Have I told you this story?
If I know you in real life, I probably have:
When Violet had just turned 6, she took golf lessons. She was really interested in golf, and was excited about the class. I so vividly remember driving home one day, asking her about the class, how she liked her teacher, what they did during class (I was walking Victoria around in the stroller, myself).
Then I asked her, “So does your teacher ever give you tips or suggestions on how to hit the ball a certain way, or swing the club.”
“Yes,” she said, with some distaste. “And it is getting Really Annoying.”
I tell this story a lot because I think it expresses something Very Violet. And I told her this story today, after she repeatedly argued with me about following her teacher’s directions for practicing a particular piano piece.
She loved the punch line, laughed in surprise, and then laughed in recognition. When I said, “So I think you have always kind of disliked taking instruction,” she kept on smiling and laughing and said, “Yeah, I guess so!”
That gave us a good opening to talk about her resistance to taking input from people with more experience, without a lot of yelling (on my part). We noted that her education was largely structured to allow her a lot of freedom and independent learning, but that she could also think more about being flexible in the way that she learns.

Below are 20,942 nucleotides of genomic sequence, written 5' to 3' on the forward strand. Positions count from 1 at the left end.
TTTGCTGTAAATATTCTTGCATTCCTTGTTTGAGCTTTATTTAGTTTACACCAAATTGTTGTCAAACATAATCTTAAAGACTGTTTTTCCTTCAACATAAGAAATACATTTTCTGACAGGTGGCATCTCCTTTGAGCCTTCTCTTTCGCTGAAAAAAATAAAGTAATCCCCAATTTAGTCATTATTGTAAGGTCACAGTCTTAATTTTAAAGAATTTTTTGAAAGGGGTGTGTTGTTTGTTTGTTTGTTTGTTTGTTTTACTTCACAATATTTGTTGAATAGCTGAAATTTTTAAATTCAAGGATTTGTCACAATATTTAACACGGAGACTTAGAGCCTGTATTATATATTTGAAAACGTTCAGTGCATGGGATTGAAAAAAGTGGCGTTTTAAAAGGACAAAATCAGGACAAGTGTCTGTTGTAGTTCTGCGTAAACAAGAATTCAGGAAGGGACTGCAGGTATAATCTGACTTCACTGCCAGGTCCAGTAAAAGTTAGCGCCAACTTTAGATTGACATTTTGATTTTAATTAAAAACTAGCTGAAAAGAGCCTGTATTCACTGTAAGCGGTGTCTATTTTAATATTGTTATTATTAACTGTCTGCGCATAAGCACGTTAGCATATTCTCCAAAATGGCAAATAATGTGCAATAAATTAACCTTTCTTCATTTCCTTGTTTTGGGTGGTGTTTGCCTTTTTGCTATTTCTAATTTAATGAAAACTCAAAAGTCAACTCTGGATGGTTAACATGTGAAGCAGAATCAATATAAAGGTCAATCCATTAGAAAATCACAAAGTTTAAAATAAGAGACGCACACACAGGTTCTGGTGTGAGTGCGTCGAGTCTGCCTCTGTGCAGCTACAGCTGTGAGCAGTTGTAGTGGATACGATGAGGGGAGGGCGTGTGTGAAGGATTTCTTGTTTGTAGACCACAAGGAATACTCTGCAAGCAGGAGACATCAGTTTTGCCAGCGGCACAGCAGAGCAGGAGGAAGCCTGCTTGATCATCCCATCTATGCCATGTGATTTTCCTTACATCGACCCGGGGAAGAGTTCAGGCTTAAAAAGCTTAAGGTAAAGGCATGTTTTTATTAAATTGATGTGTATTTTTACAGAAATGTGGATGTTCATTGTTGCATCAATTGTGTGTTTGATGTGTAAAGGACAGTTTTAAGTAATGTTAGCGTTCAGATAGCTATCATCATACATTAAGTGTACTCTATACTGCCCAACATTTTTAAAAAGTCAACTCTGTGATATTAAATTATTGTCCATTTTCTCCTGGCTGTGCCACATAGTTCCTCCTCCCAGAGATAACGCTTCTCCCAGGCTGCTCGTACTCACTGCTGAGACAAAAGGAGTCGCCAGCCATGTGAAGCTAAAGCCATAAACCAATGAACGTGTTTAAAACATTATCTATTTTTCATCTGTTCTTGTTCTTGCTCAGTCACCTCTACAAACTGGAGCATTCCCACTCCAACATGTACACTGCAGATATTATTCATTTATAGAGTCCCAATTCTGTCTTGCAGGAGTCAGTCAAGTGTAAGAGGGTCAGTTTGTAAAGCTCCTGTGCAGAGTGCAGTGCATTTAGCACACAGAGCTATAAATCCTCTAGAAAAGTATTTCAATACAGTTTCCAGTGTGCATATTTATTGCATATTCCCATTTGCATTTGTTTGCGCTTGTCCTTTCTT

This was just today, so I did not have a brilliant 5-point strategy for how to implement any of that. What I hope we did accomplish was getting both of us to recognize that disliking being told how to do something is a pretty firmly ingrained part of her character — it doesn’t have to be a character flaw, or willful disobedience, just part of who she is and how she is likely to stay, to some extent.
I hope our next steps can include talking about what she doesn’t like about taking instructions, whether there are times when direction hasn’t bothered her, and what our options could be for making taking instructions more bearable. I hope we can both be more flexible — that I can find more times to let her do things her way, and that she can separate her preference for going solo from acting out when she doesn’t get her way.
I can’t tell — is this child tailor-made for unschooling, or does stubborn, willful indifference to the knowledge and experience of others disqualify her? 😉